Antiplasmin (α2-antiplasmin or plasmin inhibitor) is the main physiological inhibitor of plasmin and efficiently attenuates fibrin clot lysis after being cross-linked to fibrin by the action of activated factor XIII (FXIIIa). Ågren et al. (1) recently demonstrated that the fibrin network of plasma clots from patients with type 1 diabetes contains more antiplasmin than the fibrin network of plasma clots from control subjects. This is an interesting finding, as increased clot resistance to fibrinolysis might contribute to cardiovascular disease frequently associated with diabetes.
The authors used a new, still unpublished method for the determination of the incorporation of antiplasmin into the fibrin network. A fibrin clot was formed after addition of calcium and thrombin to citrated plasma. The clot was washed by saline and solubilized with urea, and fibrin-bound antiplasmin was subsequently measured using an ELISA for antiplasmin. However, this method and the results raised several questions.
First, it is stated that the clots were completely resolved in 6 mol/L urea during incubation at 37°C for 120 min. We would request clarification on this issue, as from our understanding as what is reported in the literature, cross-linked fibrin clots (containing cross-linked antiplasmin) do not dissolve in urea (2). It is anticipated that only noncovalently fibrin-bound antiplasmin is extracted by urea. Although noncovalently bound antiplasmin might theoretically be present in plasma clots (3), in a recent study we did not find evidence for the presence of this form of antiplasmin in plasma clots prepared and extracted in a comparable manner as in the study by Ågren et al. (4).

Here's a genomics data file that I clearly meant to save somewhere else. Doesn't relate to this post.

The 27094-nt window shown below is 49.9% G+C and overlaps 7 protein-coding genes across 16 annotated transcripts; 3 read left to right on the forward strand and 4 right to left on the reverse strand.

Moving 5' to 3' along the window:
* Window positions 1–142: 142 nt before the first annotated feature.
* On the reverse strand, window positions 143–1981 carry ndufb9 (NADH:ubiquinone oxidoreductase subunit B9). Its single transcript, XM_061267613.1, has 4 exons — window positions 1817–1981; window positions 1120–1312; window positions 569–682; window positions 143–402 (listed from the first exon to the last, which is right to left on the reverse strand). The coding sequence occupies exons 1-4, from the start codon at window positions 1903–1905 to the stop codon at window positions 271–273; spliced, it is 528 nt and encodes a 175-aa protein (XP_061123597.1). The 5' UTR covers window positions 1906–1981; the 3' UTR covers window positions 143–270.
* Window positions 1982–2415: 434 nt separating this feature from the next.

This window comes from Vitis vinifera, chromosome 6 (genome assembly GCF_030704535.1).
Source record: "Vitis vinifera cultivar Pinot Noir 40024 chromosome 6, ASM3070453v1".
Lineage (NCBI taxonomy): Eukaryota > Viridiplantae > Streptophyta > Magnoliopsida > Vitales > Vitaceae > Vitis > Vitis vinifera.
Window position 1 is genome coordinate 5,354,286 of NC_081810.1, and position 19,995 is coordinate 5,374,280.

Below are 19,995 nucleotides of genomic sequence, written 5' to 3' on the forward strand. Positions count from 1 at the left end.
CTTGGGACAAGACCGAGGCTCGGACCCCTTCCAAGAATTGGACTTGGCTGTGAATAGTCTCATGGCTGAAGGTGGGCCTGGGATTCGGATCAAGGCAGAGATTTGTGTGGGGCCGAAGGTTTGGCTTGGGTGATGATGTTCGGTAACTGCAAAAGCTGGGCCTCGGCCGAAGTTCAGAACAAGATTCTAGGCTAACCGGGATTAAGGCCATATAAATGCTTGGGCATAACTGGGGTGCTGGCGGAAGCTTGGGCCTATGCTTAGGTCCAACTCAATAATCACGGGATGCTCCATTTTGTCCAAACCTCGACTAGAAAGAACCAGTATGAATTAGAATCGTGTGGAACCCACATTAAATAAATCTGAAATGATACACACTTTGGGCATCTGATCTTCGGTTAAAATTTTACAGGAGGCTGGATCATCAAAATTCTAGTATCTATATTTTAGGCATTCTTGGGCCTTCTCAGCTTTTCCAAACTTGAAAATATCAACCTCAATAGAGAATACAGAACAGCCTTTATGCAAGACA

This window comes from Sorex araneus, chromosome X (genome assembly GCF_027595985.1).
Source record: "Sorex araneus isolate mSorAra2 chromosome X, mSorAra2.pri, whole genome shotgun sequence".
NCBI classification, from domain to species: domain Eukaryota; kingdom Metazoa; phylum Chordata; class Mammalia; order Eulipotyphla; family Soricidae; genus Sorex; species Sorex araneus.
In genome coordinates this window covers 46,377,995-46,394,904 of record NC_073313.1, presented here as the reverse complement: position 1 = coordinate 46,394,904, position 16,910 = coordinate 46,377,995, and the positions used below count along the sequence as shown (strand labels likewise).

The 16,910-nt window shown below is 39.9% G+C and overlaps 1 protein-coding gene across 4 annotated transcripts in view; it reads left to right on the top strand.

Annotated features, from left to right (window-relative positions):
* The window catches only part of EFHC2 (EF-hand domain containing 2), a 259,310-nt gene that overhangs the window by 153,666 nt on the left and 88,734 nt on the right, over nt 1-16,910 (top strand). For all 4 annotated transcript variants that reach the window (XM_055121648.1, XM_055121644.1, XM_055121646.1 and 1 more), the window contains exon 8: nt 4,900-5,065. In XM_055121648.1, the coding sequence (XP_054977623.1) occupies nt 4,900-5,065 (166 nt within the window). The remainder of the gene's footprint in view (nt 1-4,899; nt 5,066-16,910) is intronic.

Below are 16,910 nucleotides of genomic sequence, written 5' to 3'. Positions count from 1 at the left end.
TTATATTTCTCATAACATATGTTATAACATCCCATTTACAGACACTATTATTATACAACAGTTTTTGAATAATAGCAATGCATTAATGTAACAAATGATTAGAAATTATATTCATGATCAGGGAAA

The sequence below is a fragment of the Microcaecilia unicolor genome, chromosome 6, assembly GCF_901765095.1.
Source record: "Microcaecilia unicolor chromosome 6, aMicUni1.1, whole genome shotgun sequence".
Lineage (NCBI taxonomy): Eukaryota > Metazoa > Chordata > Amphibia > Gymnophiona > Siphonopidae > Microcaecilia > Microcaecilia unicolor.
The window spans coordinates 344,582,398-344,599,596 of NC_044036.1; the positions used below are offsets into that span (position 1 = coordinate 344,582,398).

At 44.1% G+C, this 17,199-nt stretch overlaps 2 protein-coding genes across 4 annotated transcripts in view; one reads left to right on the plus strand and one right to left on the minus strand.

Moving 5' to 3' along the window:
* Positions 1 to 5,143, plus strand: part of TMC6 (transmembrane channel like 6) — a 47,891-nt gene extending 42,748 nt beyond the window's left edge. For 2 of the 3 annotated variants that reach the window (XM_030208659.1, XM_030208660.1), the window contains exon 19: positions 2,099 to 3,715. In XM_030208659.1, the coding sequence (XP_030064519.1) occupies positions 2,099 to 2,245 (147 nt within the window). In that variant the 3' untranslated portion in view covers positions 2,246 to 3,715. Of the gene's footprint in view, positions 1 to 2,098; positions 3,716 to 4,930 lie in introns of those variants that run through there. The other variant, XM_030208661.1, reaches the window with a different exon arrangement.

Second, resolution of cross-linked fibrin clots in urea requires the simultaneous presence of a reducing agent, such as β-mercaptoethanol or dithiothreitol, which cleaves the disulfide bridges in fibrin. It might be that the authors did use a reducing agent without mentioning the presence of such a compound. In that case, the reported antiplasmin antigen values might represent antiplasmin cross-linked to fibrin by FXIIIa. However, the amounts of fibrin-bound antiplasmin antigen (1.65 and 1.35 mg/L in patients and control subjects, respectively, corresponding to 2.1 and 1.6% of the total amounts of antiplasmin in plasma) were much lower than what other investigators, including Sakata and Aoki (5), found previously under comparable conditions (about 30%).
In conclusion, the observed difference in incorporation of antiplasmin into the fibrin clots of diabetic patients compared with control subjects might be interesting, but methodological issues should be solved before the findings make sense. These issues may include 1) the unknown efficiency of the washing procedure of the fibrin clot to exclude that 1.6–2.1% antiplasmin just represents free antiplasmin not washed away, 2) the molecular identification of antiplasmin antigen (free antiplasmin vs. antiplasmin cross-linked to fibrin) by SDS-polyacrylamide gel electrophoresis followed by Western blotting, and 3) a validation of the ELISA for antiplasmin under the experimental conditions (effects of urea, reducing agent if present, or fibrin bound to antiplasmin). This information should explain the apparent contradictions with the literature.
Duality of Interest. No potential conflicts of interest relevant to this article were reported.